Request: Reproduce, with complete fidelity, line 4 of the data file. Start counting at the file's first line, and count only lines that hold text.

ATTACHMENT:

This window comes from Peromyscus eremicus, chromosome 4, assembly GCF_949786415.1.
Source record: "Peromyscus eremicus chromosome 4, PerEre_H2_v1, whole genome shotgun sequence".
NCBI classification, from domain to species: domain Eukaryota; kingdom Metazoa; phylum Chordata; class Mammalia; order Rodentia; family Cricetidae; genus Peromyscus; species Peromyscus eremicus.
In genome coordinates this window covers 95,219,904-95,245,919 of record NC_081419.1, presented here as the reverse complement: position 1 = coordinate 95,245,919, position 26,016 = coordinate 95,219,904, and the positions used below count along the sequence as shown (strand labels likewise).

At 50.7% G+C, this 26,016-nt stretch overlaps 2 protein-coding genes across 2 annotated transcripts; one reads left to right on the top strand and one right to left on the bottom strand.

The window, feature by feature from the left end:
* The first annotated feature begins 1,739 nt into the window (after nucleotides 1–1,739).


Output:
In genome coordinates this window covers 95,219,904-95,245,919 of record NC_081419.1, presented here as the reverse complement: position 1 = coordinate 95,245,919, position 26,016 = coordinate 95,219,904, and the positions used below count along the sequence as shown (strand labels likewise).